With Domnérus, however, Nerem was heavily featured. This is reflected by radio material preserved from the period, of which two tracks from a live midnight-broadcast are included here. Duke Ellington's “Sophisticated Lady” is a duet with guitarist Rune Gustafsson, and Lester Young's “Tickle Toe” is, of course, a feature for Bjarne's “Lesterish” tenor.


Pianist Jan Johansson's trio, a “band within the band”, made a series of weekly morning radio shows, “Schoolways”, playing to teenaged audiences at various schools around Sweden. The trio and a guest soloist traveled to these locations by night-train, returning quickly in order to be back for whatever engagements were scheduled in Stockholm. In Kristianstad, Nerem was featured, and three of his numbers are included here.


Along with Johansson and trumpeter Bengt-Arne Wallin, bassist Georg Riedel contributed most of the arrangements for the Domnérus band and also to the Arnold studio orchestra. In the spring of 1964, Riedel led a series of studio recording at the radio, playing his own scores for various combinations of selected musicians. Three tracks featuring Bjarne Nerem, including Riedel's “home-cooked samba”, open the second disc here.


When Domnérus left Nalen due to the advent of “rock” and ”pop” as the young generations' music of the day, Nerem fell into obscurity, as did many of his peers. Some left the music biz altogether, some chose to become teachers at the municipal music schools established all over Sweden, and some, like Bjarne Nerem, moved into other areas of music. From 1967 and on, he played with the pop orchestra that had been formed already in 1962 by a dejected Carl-Henrik Norin, the tenor saxophone star and band-leader at Nalen, who explicitly succumbed to the changes in popular taste. Following Norin's death in 1967, Nerem was brought in on tenor saxophone, playing a repertoire of watered-down dance music with no connections to jazz, and ”doubling” on organ and background vocals.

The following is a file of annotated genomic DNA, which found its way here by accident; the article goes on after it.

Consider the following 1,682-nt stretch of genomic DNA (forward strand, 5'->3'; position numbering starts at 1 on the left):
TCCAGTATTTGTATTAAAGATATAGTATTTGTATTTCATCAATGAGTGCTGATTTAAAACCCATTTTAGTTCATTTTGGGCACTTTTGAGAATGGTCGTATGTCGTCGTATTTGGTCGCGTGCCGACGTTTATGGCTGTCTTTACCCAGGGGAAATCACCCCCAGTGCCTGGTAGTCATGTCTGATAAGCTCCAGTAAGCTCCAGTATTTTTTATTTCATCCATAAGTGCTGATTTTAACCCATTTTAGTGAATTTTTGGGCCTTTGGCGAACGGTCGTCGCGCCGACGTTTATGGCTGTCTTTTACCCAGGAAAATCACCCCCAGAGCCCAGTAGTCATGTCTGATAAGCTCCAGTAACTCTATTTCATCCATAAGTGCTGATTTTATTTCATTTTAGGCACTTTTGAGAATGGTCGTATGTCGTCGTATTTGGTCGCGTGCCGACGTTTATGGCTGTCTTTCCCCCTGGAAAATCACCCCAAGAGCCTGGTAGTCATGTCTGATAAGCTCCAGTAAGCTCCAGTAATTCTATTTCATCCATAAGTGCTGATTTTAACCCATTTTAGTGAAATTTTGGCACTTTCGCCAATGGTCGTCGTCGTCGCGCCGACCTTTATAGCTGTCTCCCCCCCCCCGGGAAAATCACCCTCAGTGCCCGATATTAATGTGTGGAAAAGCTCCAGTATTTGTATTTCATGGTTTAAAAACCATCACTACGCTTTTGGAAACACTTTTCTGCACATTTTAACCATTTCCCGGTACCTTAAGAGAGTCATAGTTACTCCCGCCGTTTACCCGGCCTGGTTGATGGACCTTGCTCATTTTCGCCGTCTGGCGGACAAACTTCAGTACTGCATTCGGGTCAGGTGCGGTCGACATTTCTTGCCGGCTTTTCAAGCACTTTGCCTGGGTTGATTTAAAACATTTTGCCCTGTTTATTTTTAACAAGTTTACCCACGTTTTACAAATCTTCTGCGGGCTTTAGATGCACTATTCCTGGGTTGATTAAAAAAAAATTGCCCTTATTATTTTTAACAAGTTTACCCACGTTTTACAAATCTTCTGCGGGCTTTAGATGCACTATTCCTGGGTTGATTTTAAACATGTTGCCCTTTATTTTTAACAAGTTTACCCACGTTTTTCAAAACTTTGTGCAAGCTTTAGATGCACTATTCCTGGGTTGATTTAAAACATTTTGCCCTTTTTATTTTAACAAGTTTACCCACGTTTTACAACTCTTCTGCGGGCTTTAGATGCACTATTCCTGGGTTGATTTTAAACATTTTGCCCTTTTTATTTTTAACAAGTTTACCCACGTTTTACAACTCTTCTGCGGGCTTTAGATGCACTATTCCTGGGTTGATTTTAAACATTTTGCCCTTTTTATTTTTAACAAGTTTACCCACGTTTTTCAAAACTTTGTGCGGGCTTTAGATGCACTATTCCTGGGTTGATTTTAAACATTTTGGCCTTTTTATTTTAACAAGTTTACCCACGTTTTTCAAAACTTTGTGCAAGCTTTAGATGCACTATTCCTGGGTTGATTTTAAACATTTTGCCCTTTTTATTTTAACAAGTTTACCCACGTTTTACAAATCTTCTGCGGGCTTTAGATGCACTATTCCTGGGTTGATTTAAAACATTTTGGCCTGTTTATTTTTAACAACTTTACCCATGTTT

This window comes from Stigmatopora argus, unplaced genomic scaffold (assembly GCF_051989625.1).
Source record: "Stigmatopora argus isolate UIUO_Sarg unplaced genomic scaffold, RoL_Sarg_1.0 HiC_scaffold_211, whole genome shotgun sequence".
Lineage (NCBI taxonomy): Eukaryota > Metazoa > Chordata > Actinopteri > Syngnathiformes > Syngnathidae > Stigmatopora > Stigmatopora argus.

In 1968, the “jazz-pub” Stampen opened in Stockholm's Old Town, stating its motto on a sign above the stage, “Happy jazz, please”, presupposedly meaning the opposite of the avant-garde jazz of the day. Stampen became a water-hole for people that had once constituted the crew of teenagers at Nalen and other venues. A way-leader in the “swing revival” that followed was clarinetist Ove Lind, whose music was modeled after Benny Goodman's small-groups of the '30s and '40s. Lind also fronted the “house-band” at the summer evening outdoor-concerts at Skansen, re-established in 1969. For years, nobody in the “jazz community” had heard much from Bjarne Nerem until he made a brief appearance, backed by Lind's quintet, at the final concert at Skansen in the summer of 1970.